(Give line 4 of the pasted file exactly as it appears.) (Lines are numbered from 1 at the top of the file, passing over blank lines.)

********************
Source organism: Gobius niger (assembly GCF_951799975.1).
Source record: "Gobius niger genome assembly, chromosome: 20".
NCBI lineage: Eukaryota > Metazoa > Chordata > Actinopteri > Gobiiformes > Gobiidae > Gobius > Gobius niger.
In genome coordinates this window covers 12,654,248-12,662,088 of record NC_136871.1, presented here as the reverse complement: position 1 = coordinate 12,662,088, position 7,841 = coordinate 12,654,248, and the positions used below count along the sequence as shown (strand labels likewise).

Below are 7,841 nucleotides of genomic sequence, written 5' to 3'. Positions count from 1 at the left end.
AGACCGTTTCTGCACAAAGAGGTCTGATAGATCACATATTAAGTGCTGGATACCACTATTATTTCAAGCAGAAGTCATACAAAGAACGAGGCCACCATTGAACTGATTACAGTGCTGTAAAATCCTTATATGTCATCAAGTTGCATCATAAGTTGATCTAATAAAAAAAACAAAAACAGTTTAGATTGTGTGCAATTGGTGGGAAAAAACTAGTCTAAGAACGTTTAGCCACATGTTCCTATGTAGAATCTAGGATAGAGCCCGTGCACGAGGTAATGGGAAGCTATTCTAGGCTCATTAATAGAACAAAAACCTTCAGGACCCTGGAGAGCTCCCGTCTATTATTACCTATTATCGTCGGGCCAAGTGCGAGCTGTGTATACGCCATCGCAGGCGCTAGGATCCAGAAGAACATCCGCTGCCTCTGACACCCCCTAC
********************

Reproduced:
In genome coordinates this window covers 12,654,248-12,662,088 of record NC_136871.1, presented here as the reverse complement: position 1 = coordinate 12,662,088, position 7,841 = coordinate 12,654,248, and the positions used below count along the sequence as shown (strand labels likewise).